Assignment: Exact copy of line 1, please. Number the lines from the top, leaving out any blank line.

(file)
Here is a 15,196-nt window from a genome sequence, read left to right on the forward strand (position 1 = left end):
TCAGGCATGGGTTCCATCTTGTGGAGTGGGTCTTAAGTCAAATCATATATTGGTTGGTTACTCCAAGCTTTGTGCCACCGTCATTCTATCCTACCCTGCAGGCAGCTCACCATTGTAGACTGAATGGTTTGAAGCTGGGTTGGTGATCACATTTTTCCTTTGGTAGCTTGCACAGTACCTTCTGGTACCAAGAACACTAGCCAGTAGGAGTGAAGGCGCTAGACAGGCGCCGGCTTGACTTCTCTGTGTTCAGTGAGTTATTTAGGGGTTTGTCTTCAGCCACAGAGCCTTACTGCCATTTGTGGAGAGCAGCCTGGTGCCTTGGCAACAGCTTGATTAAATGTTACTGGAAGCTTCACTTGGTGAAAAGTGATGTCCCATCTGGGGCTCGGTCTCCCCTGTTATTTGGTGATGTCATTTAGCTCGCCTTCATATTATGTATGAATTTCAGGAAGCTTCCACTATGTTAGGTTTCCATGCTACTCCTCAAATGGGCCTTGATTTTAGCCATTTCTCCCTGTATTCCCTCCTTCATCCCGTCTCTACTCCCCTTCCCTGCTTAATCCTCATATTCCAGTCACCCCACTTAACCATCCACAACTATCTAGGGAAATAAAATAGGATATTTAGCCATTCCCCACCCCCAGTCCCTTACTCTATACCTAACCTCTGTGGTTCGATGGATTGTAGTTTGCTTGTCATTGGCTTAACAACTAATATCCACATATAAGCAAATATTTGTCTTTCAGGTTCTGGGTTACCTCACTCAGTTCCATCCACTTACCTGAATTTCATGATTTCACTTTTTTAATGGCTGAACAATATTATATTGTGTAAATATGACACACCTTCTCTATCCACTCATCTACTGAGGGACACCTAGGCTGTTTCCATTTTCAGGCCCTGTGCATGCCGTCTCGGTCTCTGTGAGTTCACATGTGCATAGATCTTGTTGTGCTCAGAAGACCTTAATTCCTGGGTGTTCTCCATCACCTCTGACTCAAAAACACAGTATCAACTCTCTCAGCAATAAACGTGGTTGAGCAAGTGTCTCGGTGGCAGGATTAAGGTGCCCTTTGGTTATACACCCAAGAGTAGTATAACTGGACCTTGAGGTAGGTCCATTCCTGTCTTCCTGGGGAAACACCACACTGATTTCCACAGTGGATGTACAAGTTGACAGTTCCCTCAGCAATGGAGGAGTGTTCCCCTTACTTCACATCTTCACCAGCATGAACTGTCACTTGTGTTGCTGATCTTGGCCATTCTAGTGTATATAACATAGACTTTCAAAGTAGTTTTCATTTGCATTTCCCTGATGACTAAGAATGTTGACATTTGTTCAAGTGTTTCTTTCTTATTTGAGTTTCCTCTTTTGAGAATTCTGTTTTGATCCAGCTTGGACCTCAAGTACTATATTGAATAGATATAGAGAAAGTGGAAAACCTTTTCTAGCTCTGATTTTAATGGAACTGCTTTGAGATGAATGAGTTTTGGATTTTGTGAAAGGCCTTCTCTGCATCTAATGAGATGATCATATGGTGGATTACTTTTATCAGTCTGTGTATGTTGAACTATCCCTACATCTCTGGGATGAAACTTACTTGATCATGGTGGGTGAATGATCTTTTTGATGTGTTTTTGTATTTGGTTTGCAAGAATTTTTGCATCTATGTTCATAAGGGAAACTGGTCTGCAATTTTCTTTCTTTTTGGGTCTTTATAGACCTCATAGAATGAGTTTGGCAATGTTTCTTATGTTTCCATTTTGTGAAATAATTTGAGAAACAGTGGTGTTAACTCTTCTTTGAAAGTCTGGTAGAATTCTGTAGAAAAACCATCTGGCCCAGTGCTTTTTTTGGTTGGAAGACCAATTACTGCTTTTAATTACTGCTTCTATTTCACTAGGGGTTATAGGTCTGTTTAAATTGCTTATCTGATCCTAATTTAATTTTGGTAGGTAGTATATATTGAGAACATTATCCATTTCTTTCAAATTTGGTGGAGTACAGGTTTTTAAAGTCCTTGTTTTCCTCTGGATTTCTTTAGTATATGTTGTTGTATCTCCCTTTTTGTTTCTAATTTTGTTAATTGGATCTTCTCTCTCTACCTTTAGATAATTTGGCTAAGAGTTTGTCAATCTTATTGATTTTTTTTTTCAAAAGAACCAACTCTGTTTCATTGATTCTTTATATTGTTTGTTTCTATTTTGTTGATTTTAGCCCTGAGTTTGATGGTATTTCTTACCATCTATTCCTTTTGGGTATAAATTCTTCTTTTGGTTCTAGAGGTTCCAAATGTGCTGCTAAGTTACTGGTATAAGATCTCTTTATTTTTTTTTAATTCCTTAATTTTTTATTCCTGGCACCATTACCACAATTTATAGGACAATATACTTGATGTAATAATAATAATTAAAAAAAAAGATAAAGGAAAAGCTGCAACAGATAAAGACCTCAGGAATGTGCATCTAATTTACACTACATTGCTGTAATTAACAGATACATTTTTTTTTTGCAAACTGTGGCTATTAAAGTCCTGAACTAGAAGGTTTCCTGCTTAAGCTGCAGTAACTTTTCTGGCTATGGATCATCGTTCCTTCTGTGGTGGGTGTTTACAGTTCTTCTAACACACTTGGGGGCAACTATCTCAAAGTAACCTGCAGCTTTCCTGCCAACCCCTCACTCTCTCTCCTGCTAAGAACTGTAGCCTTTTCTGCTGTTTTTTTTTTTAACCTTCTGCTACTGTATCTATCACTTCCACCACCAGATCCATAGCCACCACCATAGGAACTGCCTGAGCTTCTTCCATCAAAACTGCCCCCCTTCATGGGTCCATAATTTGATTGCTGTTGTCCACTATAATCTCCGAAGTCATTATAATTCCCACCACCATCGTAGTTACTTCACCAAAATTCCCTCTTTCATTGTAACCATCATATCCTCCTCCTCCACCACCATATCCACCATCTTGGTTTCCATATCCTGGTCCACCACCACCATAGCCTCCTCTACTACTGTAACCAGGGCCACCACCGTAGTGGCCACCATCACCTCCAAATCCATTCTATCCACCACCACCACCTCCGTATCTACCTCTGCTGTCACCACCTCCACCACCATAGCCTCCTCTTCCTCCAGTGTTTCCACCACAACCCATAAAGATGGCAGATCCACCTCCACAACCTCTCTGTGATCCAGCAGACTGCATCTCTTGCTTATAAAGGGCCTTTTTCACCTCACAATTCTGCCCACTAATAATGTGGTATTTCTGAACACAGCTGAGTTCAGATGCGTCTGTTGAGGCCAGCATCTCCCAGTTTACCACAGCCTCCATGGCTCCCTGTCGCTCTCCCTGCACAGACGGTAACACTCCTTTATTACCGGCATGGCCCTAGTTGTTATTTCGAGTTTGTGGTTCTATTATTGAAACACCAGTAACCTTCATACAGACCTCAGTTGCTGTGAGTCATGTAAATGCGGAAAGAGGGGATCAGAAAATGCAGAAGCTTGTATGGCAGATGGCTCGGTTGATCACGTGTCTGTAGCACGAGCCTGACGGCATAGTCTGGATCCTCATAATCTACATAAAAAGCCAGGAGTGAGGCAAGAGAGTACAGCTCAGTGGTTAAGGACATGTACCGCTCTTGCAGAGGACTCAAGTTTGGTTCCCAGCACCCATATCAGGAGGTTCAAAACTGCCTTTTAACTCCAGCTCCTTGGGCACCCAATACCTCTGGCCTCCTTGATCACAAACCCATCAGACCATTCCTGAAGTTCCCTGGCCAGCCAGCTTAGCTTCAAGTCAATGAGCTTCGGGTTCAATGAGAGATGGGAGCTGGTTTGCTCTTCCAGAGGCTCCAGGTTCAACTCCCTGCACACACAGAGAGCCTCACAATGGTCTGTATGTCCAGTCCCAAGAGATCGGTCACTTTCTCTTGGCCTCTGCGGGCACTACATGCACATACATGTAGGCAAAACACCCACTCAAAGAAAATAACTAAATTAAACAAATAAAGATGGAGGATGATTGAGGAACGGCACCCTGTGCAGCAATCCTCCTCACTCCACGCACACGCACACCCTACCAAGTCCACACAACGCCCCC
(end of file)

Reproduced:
Here is a 15,196-nt window from a genome sequence, read left to right on the forward strand (position 1 = left end):